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A Menu for your laying hen’s retirement party

by Suzanne Lupien of Scio, OR
(this article originally appeared in the Fall 2011 issue of Small Farmer’s Journal)

When that hard working hen comes to the end of her egg production once and for all and you are reflecting on what she has given – so many delicious eggs! And the arrival of every one of them announced so enthusiastically – not to mention that valuable manure which has made a world of difference to the rhubarb patch, and her enduring example of perpetual industriousness, she has one more gift to give: chicken pie.

Do not be deterred by her scrawny physique. What she lacks in flesh, she will make up for in flavor. (Breadth of life experience translates into richer flavor). A plump young roast chicken is a very popular dinner on my farm, but everyone crows the loudest for chicken pie. And a chicken pie requires less time and attention during evening chores than roasting a chicken, preparing green vegetables and the gravy and mashed potatoes to go with. Aside from making a batch of pie dough, assembling the chicken pie and baking it, the entire preparation can be done here and there during your busy farm day.

A hatchet, a stump, a heart filled with thanks and we’re ready.

The kindest and therefore quietest way to catch chickens is, of course, in the dark. So if you’re an early riser you might gently remove a couple of birds from their roost in the wee hours of the morning and put them in a ventilated box for a short time, until you’re ready. Or else the night before. Whatever you do, please be gentle and firm handling the old girls, careful to hold them close and compact so as not to risk injury to their legs and wings (and your face and hands).

Make sure your heart is calm and your hatchet or cleaver is sharp and heavy. One clear intentioned and accurate blow should suffice. Holding the chicken by her feet with her head and neck just barely resting on the block is a good way. Then immediately put down your blade and grasp the bird with both hands holding her wings firmly around her body until all movement ceases. This will prevent bruising the both of you and keep her feathers clean and dry.

I prefer to eviscerate cold birds as everything is firmer and neater so I would be inclined to dispatch them the night before, or early in the morning of the cooking day. Heads off, hang them by their feet with a piece of baling twine or strong string and dry pluck them immediately while the blood drains. Killing and plucking a couple of chickens need not take more than twenty minutes or so. They pluck easier warm, and they cool rapidly, especially on a frosty morning, so jump right in and get it done. And take just a few feathers at a time taking care not to tear the skin. The most likely place to tear is the strip of fat running through the breast. Plucking in an upward direction works better than a downward one at this spot.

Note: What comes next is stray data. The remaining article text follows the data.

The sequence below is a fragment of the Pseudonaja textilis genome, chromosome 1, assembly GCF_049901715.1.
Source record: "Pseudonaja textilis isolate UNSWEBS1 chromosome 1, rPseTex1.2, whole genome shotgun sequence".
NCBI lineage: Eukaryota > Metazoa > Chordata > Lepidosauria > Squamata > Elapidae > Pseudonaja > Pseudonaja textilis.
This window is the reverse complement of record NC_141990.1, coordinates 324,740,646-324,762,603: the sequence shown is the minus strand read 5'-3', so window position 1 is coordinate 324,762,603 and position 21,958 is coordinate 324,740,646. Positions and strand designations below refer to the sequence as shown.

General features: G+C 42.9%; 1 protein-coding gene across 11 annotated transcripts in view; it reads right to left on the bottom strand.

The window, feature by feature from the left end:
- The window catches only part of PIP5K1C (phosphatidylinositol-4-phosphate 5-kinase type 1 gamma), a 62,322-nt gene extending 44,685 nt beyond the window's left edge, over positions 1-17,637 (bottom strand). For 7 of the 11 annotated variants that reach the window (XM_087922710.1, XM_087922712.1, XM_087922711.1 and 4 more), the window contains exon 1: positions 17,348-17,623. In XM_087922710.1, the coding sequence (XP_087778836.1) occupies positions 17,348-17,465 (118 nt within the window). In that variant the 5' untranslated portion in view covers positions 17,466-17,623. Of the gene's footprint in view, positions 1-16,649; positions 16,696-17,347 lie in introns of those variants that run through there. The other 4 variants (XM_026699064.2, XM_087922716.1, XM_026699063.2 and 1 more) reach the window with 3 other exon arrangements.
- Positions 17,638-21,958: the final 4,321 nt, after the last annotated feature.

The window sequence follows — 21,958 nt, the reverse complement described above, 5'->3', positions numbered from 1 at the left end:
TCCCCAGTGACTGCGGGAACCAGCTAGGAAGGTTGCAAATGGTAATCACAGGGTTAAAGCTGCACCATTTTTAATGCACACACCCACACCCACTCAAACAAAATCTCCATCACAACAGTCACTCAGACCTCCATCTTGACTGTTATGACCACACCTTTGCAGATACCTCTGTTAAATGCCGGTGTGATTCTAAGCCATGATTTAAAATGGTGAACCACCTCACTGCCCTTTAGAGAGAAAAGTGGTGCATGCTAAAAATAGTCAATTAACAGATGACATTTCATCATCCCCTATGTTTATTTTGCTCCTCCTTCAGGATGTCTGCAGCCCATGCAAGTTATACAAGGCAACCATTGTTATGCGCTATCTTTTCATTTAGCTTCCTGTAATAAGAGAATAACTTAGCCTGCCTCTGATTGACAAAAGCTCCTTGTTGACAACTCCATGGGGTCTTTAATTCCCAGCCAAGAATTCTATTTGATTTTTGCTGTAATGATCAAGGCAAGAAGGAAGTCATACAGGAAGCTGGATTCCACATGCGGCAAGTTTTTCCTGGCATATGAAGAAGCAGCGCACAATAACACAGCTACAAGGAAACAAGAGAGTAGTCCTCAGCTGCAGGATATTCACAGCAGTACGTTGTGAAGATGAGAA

Leave them where they are to cool for an hour or two, and take care that they’re hung high enough to be out of the reach of the dog, and out of the path of the rising sun. After morning chores and breakfast dishes are out of the way, check the chickens over for missed feathers, and if you’re lucky enough to have a cook stove you’ve got the perfect singeing device. Take the front lid off the firebox, toss in a fat strip of birch bark or such like and burn the feathers and hairs off. Scrub the chickens in cold running water with a stiff brush, select a sharp and narrow bladed knife and eviscerate. All you need to do is to lay open the newspaper on a good sized cutting board, set the chicken down legs facing you and make a neat horizontal rectangular cut around the vent, draw out the vent and entrails, then the organs and windpipe. I keep the feet on the bird until evisceration is complete in order to have something to hold onto. Cut the bloody end of the neck off, peel back the skin and remove the crop, and then cut off the feet by bending the joint backward which helps to reveal the gap in the joint. Chicken feet do make excellent stock but I don’t always save them, and today for expediency sake, I’ll just save out the heart and liver for lunch, wrap all the rest of it in the newspaper and push it into the firebox.

Wash your birds again thoroughly in cold water and set them to drain sitting up in a colander, while you fetch that big heavy wide stew pot from the depths of the pantry. If the wings have refused to relinquish all their feathers, you can simply cut away and discard the wings or wing tips, or go fetch the pliers, if there’s time.

Chicken Pie is more about golden, velvety gravy and flaky crust than it is about heaps of meat. And to achieve this gorgeous gravy we must start by browning the birds all over in a little fat prior to stewing. I prefer lard if it is homemade, carefully rendered and odorless and kept in the freezer, then it’s my all time favorite cooking fat, tolerating higher heat than butter without burning, and it even beats butter for the flakiest biscuits in my experience. Another thing about tasty gravy with good rich color is to keep the stewing liquid, which will become the gravy, to a minimum. Instead of drowning the birds in water, keep the liquid level to just under halfway, or knee deep so to speak. Add an onion, a bit of salt, a dash of apple cider vinegar for tenderizing and bring the chickens to a boil. Spoon off any foam which forms on the boiling liquid, reduce the heat to a simmer, turning the chickens occasionally and cook with the lid on, until the meat is so tender it’s nearly falling off the bone. Make sure the legs are indeed very tender, for they are the last to soften; after a chicken lifetime of trotting around the hen yard, it’s no wonder. So the cooking time could be anywhere from 2-4 hours depending on the age of the birds.

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